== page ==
Year Released: 2005
MPAA Rating: Unrated
Running Time: 6 minutes
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Hammering together despair and frustration with a cinematic nail gun, North Carolina director DJ Summitt follows up his Troma-distributed “Doomed to Failure” with a downbeat experimental short that makes “Taxi Driver” looks like a Tony Robbins motivational tape.
In bleak, washed-out images, “Clarinet” observes a defeated young man wandering his house, lamenting a failed life. He flatly sifts through a refrigerator. Via voice-over, he reminisces of playing a beloved clarinet for ten years before the instrument was stolen.
Initially, the recollections have a mellow, calming effect. “The reed was fresh, like it was just cut off the tree,” describes our musician-in-mourning. Soon, however, Summit’s subject becomes spiteful, quoting FT Martinell’s doomy Futurist Manifesto and acting out in increasingly odd ways.
Summit and filmmaking collaborator Zac Hayes drop visual hints of their protagonist’s progressively worsening downward spiral. And they make everyday images – running water in a sink, items on a television surface – look anxiety provoking and ominous. While the intimate, surreal flavor of “Clarinet” echoes Luis Bunuel, its understanding of personal frustration suggests the power of a Martin Scorsese/Paul Schrader collaboration or a raging Trent Reznor tune.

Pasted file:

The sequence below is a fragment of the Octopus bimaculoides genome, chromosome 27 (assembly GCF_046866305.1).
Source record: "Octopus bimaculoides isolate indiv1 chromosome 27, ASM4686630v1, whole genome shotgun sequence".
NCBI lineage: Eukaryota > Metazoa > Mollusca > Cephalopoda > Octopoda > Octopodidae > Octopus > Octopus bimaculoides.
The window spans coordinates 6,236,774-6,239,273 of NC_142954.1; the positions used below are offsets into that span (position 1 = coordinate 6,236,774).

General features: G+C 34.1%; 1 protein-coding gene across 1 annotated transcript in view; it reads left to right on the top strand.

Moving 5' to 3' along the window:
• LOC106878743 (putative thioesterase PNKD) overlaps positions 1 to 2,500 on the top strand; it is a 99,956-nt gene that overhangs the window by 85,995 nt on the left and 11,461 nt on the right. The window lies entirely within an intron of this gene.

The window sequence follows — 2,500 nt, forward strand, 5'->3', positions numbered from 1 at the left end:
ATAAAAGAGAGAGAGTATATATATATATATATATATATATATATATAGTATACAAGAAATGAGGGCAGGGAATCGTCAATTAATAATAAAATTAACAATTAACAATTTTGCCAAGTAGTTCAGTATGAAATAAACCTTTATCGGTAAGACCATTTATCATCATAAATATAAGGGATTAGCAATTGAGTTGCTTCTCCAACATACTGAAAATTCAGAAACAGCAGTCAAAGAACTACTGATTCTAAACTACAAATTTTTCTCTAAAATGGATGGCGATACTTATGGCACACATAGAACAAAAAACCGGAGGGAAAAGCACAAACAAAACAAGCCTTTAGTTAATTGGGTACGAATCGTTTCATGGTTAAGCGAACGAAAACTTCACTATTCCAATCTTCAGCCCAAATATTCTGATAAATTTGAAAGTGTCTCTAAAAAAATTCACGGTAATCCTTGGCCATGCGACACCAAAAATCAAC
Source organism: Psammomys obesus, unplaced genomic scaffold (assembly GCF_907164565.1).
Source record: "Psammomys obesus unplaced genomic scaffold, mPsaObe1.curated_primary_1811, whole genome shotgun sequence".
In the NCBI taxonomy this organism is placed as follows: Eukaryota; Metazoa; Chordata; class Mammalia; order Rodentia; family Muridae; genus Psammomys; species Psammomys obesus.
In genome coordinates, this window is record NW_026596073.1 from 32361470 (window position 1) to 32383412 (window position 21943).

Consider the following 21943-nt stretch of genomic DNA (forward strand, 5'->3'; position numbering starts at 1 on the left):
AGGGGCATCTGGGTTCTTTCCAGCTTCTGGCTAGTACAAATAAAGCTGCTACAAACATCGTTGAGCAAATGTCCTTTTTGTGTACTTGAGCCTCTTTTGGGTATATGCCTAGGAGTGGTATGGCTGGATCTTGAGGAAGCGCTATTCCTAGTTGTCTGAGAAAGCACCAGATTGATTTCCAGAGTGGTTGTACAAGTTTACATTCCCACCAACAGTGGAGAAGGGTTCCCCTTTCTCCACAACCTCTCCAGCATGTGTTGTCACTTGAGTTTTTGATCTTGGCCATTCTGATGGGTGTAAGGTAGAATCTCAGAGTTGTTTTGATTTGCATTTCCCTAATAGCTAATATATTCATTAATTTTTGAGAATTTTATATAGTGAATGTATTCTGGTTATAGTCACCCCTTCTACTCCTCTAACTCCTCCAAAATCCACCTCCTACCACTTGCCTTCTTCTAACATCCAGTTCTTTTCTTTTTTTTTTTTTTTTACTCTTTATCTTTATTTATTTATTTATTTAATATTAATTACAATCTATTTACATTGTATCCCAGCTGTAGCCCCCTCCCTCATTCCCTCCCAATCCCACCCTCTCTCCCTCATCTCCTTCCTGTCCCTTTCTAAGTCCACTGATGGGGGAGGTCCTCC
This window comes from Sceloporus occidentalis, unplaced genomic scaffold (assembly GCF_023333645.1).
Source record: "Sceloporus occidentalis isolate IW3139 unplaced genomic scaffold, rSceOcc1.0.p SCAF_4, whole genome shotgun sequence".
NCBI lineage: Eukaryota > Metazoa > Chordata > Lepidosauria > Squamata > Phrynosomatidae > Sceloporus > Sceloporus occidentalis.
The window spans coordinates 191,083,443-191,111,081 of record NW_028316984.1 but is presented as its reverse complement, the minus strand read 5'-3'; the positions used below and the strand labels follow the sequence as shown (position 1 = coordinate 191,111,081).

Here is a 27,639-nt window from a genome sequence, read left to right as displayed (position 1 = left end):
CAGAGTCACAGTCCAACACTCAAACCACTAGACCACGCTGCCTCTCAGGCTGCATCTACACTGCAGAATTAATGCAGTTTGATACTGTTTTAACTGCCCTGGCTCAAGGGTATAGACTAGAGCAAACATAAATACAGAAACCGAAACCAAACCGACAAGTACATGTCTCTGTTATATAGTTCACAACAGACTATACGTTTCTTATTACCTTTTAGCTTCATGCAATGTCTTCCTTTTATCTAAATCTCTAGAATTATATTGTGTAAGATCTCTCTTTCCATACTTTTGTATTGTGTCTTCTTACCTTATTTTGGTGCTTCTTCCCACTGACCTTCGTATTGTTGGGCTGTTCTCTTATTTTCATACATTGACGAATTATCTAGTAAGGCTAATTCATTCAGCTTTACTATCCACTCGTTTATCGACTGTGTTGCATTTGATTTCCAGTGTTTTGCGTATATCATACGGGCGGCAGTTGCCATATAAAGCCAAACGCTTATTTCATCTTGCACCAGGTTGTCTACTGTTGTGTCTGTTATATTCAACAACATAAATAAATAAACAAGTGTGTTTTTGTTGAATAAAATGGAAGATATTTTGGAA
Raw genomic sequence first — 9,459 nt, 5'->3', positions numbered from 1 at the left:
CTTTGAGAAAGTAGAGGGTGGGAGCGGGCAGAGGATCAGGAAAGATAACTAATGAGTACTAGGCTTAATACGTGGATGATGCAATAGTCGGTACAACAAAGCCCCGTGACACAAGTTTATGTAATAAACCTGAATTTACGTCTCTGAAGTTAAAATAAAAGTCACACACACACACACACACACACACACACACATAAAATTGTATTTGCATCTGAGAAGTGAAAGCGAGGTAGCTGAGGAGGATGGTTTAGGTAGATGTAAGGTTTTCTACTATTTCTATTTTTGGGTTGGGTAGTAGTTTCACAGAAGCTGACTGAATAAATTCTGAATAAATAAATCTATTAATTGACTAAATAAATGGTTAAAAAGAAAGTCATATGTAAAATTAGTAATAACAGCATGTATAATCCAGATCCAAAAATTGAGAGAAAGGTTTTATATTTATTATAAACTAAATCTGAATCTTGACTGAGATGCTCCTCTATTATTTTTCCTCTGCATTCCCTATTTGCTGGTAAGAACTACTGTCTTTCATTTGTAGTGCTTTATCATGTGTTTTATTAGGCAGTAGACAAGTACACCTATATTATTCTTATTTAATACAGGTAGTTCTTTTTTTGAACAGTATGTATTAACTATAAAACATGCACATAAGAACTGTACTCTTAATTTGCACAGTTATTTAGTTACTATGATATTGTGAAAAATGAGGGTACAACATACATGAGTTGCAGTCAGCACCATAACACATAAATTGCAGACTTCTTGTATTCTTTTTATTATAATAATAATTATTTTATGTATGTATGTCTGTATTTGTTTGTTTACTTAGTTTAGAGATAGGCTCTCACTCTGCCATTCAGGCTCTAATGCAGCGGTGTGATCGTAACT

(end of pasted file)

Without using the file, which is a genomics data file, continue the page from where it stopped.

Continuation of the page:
Depicting turmoil, angst and depression with surprising impact during its compact, six-minute running time, “Clarinet” is a drearily effective look at an unfulfilled life.
Posted on January 17, 2006 in Reviews by KJ Doughton
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